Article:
Published: 10 November 2012
Context. A population of obscured supergiant high mass X-ray binaries has been discovered by INTEGRAL. X-ray wind tomography of IGR J17252-3616 inferred a slow wind velocity to account for the enhanced obscuration.
Aims. The main goal of this study is to understand under which conditions high obscuration could occur.
Methods. We have used an hydrodynamical code to simulate the flow of the stellar wind around the neutron star. A grid of simulations was used to study the dependency of the absorbing column density and of the X-ray light-curves on the model parameters. A comparison between the simulation results and the observations of IGR J17252-3616 provides an estimate on these parameters.
Results. We have constrained the wind terminal velocity to 500-600 km/s and the neutron star mass to 1.75-2.15 MSun.
Conclusions. We have confirmed that the initial hypothesis of a slow wind velocity with a moderate mass loss rate is valid. The mass of the neutron star can be constrained by studying its impact on the accretion flow.
Published: 01 November 2012
It is assumed that the radioactive decay of 44Ti powers the infrared, optical and UV emission of a supernova remnant since the complete decay of 56Co and 57Co (3-4 years after the explosion) until the beginning of active interaction of the ejecta with the surrounding matter. Simulations show that 44Ti is synthesized in an amount of M44 ~ (0.02-2.5)×10-4 MSun in core-collapse supernovae. Hard X/gamma-rays from this decay have been unambiguously observed from Cassiopeia A only, leading to the suggestion that the high values of M44 occur in exceptional cases. For the Supernova 1987A remnant, an upper limit M44 <= 10-3 MSun was obtained from direct X-ray observations12, and an estimation M44 ~ (1-2)×10-4 MSun - from infrared light-curves and UV spectra by complex model dependent computations. Here we report observations of hard X-rays from SNR 1987A in the narrow band containing two direct-escape lines of 44Ti at 67.9 and 78.4 keV. The measured line fluxes imply sufficient energy to power the remnant at late times. An initial mass of 44Ti was estimated to be (3.1 +/- 0.8)×10-4 MSun, which is near the upper bound of theoretical predictions.
Published: 18 October 2012
The history of astrometry, the branch of astronomy dealing with the positions of celestial objects, is a lengthy and complex chronicle, having its origins in the earliest records of astronomical observations more than two thousand years ago, and extending to the high accuracy observations being made from space today. Improved star positions progressively opened up and advanced fundamental fields of scientific enquiry, including our understanding of the scale of the solar system, the details of the Earth's motion through space, and the comprehension and acceptance of Newtonianism. They also proved crucial to the practical task of maritime navigation. Over the past 400 years, during which positional accuracy has improved roughly logarithmically with time, the distances to the nearest stars were triangulated, making use of the extended measurement baseline given by the Earth's orbit around the Sun. This led to quantifying the extravagantly vast scale of the Universe, to a determination of the physical properties of stars, and to the resulting characterisation of the structure, dynamics and origin of our Galaxy. After a period in the middle years of the twentieth century in which accuracy improvements were greatly hampered by the perturbing effects of the Earth's atmosphere, ultra-high accuracies of star positions from space platforms have led to a renewed advance in this fundamental science over the past few years.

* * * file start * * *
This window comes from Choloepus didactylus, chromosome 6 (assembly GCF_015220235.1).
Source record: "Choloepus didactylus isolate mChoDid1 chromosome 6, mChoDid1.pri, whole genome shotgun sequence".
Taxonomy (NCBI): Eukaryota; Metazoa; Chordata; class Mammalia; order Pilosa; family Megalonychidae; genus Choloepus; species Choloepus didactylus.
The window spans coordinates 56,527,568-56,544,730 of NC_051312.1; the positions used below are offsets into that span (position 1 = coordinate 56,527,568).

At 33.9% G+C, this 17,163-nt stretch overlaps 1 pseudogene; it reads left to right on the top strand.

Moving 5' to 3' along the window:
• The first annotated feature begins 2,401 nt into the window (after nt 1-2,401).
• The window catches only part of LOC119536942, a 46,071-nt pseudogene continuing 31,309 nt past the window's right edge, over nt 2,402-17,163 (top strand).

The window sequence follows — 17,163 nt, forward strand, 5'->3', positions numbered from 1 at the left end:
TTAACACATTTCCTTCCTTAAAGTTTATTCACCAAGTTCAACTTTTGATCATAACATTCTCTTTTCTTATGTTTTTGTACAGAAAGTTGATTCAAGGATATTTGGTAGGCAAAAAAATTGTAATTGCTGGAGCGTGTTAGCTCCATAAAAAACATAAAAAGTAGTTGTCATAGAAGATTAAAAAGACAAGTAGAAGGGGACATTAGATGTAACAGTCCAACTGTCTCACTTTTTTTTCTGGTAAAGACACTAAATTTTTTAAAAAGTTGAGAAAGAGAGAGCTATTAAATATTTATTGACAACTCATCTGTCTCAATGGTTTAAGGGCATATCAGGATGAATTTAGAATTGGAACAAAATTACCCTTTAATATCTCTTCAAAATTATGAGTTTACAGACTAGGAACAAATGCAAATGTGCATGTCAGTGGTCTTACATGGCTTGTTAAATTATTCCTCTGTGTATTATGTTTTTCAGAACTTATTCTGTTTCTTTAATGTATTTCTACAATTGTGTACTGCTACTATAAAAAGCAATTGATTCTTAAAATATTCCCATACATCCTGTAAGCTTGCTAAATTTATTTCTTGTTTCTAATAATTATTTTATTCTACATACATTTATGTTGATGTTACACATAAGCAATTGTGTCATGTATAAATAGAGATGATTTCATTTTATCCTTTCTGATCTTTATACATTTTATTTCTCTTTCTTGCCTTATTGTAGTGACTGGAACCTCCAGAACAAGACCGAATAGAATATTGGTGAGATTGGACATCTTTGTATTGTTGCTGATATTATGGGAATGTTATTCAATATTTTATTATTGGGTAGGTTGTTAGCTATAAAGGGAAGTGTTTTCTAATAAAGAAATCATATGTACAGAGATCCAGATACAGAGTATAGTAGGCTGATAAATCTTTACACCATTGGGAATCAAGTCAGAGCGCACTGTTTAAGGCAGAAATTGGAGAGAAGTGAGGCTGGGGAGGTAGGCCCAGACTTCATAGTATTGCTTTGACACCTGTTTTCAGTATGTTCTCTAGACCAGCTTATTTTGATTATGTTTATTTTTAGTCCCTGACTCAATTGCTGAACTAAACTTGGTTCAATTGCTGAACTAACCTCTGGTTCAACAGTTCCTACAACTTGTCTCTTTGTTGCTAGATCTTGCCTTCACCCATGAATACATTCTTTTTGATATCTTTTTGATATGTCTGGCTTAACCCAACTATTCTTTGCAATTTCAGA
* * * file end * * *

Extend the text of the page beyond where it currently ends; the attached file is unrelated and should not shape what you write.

Published: 16 October 2012
The vertical structure of the nightside ionosphere of Mars and its dependence on solar zenith angle are currently poorly determined, as is the importance of two key sources of nightside plasma, electron precipitation and transport of dayside plasma. We examined 37 electron density profiles of the ionosphere of Mars at solar zenith angles of 101-123 degrees obtained by the Mars Express Radio Science Experiment MaRS between 18 August and 1 October 2005. In general, solar activity was low during this period, although several solar energetic particle events did occur. The results show: i) trends in peak electron density and altitude with solar zenith angle are consistent with transport of dayside plasma as an important plasma source up to 115 degrees, but not higher; ii) peak altitudes of around 150 km observed at larger (>115 degrees) solar zenith angles are consistent with simulated plasma production by electron precipitation; iii) peak altitudes observed during solar energetic particle events are at 90 km, consistent with accepted models. Solar energetic particle events can be the main source of nightside plasma. These results challenge current models of the nightside ionosphere, including their implications for plasma sources. The total electron content is correlated with peak electron density, requiring explanation. Due to the geographical distribution of this dataset (latitudes poleward of 38N), we do not explore the influence of crustal field strength and direction on the nightside ionosphere.
Published: 15 October 2012
Reference: SRE-PA/2011.088/

This Payload Definition Document describes the consolidated instrument designs of the Large Area Detector (LAD) and the Wide Field Monitor (WFM) proposed for LOFT. The current issue (2.0) describes the status of the instruments at the time of the Mid-Term Review (MTR) of the LOFT mission study phase.

Published: 10 October 2012